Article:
My Friday at Bonnaroo Featured Animal Collective, Grizzly Bear and Beastie Boys, but Al Green Wins
In a day full of musical highlights from The Low Anthem, Animal Collective, Santigold, Grizzly Bear, Lucinda Williams, Beastie Boys and David Byrne, the most memorable came during Al Green's set on the big What Stage, when we broke into "Let's Stay Together." Hitting impossible high notes and sliding onto his knees, Rev. Al showed that his time in the pulpit has been just fine for the soul. He looked mighty dapper in his dark suit and tossed roses to pretty girls in the front the front rows.
The day began with a traffic-free drive up from Atlanta just in time
for The Low Anthem at the Sonic Stage right next to our Paste tent. As
much as I love this band, their quiet tunes meant that I could hear as much
of Gomez across the festival grounds as of Ben Knox Miller's whispered vocals. The departure of their drummer didn't help, but Oh My God, Charlie Darwin is still one of my favorite albums this year.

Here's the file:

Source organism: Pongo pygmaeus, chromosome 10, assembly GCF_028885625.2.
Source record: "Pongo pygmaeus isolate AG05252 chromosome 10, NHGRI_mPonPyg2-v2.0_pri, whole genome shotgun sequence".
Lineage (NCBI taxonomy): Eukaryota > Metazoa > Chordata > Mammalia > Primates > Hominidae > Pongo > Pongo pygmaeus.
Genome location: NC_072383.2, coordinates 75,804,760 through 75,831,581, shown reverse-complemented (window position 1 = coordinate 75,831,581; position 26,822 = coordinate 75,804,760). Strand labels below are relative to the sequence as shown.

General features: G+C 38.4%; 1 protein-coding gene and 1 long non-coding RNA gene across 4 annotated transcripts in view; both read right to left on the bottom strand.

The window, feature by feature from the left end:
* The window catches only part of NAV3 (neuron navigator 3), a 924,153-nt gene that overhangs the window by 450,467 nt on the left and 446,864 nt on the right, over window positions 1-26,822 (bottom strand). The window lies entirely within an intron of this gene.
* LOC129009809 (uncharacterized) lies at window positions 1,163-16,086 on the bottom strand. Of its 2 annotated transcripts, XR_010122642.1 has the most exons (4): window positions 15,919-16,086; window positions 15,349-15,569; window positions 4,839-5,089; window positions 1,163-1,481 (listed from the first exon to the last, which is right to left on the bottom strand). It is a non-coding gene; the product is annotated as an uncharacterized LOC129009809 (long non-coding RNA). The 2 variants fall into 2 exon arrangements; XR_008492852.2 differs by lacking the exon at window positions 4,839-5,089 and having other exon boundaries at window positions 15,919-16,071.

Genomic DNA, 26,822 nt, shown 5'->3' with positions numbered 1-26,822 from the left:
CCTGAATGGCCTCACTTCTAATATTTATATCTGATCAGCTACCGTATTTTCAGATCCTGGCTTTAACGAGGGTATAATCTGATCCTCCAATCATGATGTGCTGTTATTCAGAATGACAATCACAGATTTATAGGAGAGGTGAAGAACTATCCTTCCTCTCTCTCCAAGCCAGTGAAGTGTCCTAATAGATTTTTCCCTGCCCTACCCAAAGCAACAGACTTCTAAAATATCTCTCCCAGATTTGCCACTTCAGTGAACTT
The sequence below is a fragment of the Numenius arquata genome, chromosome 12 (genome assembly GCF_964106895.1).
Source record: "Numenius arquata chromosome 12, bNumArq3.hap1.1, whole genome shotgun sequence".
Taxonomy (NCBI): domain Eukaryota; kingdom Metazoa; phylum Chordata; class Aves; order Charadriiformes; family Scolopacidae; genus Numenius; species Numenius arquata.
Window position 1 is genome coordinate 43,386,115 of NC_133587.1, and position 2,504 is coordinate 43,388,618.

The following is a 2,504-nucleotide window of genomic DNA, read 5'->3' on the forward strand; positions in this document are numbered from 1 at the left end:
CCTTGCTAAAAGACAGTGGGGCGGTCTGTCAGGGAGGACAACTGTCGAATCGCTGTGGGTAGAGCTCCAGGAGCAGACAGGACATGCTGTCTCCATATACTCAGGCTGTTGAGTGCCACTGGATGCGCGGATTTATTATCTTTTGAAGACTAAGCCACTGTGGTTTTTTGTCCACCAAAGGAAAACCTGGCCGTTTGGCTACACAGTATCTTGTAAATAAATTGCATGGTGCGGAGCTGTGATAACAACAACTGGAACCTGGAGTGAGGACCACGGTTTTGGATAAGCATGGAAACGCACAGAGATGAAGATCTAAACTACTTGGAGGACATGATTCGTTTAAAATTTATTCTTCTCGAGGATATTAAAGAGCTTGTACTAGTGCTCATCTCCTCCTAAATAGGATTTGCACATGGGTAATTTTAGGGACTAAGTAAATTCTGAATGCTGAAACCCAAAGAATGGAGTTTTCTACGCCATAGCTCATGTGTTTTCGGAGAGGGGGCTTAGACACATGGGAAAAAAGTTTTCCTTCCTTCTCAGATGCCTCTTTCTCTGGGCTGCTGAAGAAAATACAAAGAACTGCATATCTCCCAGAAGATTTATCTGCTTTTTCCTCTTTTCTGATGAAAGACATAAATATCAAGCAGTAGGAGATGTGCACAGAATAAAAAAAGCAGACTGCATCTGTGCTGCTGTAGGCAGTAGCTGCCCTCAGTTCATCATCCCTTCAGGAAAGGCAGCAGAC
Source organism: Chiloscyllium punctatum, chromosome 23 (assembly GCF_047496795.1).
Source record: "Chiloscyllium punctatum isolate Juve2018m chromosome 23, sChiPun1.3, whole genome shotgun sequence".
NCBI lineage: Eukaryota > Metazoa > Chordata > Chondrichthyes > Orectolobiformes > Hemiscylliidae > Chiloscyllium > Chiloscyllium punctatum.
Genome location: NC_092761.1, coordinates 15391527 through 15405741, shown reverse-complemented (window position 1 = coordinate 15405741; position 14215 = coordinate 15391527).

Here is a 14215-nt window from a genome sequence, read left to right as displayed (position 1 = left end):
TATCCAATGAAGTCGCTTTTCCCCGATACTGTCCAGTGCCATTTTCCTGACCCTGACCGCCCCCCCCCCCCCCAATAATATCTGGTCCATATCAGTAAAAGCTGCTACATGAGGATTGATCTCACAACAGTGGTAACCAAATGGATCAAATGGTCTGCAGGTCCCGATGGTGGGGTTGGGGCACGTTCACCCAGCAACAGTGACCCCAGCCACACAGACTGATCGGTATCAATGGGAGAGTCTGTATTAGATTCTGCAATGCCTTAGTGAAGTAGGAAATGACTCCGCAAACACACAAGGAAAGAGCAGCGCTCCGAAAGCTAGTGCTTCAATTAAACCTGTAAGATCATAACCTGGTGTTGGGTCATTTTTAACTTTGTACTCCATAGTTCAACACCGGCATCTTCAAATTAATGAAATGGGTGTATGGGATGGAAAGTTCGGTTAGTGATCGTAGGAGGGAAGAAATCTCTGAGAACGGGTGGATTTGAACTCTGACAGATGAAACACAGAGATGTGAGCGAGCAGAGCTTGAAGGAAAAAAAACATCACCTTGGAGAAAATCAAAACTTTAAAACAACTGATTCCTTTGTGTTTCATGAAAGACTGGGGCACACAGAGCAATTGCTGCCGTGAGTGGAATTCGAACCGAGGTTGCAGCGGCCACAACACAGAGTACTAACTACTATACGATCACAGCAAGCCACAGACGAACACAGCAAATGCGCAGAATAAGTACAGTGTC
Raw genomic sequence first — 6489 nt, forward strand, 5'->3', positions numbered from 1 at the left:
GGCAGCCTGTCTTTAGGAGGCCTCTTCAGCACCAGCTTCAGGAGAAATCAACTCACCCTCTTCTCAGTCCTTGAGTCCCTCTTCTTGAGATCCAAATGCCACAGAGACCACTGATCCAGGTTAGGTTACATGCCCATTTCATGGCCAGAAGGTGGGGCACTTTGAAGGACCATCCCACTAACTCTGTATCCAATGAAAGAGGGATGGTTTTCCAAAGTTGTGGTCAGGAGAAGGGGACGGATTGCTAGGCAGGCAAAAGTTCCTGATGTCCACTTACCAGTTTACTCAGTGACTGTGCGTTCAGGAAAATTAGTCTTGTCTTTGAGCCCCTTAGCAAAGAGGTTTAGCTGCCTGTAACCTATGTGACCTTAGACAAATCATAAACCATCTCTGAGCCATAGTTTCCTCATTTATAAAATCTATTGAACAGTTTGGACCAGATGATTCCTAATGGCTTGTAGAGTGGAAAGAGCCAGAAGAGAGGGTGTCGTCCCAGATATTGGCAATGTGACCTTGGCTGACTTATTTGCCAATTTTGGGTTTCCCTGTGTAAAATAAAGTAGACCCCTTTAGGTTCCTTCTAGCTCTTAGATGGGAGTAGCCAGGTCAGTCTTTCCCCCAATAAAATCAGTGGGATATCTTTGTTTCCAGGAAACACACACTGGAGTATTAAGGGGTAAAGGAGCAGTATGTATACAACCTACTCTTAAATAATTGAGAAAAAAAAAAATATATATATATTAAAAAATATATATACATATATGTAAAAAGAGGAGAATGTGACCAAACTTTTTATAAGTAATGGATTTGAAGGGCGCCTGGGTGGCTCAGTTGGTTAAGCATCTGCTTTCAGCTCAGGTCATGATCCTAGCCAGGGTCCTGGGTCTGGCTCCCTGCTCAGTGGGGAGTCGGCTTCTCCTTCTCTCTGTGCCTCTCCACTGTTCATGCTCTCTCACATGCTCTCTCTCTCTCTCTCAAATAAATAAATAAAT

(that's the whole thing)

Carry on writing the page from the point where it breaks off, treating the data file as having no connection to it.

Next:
Animal Collective didn't suffer from being too quiet, though they were at their best when playing songs like "My Girls" instead of noodling between them. Their electronic jams suited the venue, though, with Phish headlining later in the night. Their latest, Merriweather Post Pavillion is another of my Top 5 records from the first half of 2009.
Santigold put on a great show in That Tent, with a pair of dancers in glittering gold. No kid started a huge dance party on the lawn this time during "Unstoppable," but the crowd was already into it. The crowd was also into Grizzly Bear, whose meticulously crafted songs translated surprisingly well live.
After Al Green, I chose food over TV on the Radio having seen them recently, but they still sounded great from a distance. As I started to head to Beastie Boys, I heard Lucinda Williams singing one of my favorite songs, "Joy," and got pulled into This Tent to see the rest of the show—which sadly was done after one song, AC/DC's "It's a Long Way to the Top."
My night ended with a pair of big shows—The Beastie Boys rocking a stage set up with a series of cages. The nostalgia factor was high when they played "No Sleep 'Til Brooklyn." David Byrne was equally fun, with a half-dozen choreographed dancers in all white. I realized last night that his speaking voice reminds me of Dustin Hoffman. It was a great—if early—finish to a great night. Kevin and our interns made it all the way through Girl Talk, but I enjoyed my night's sleep.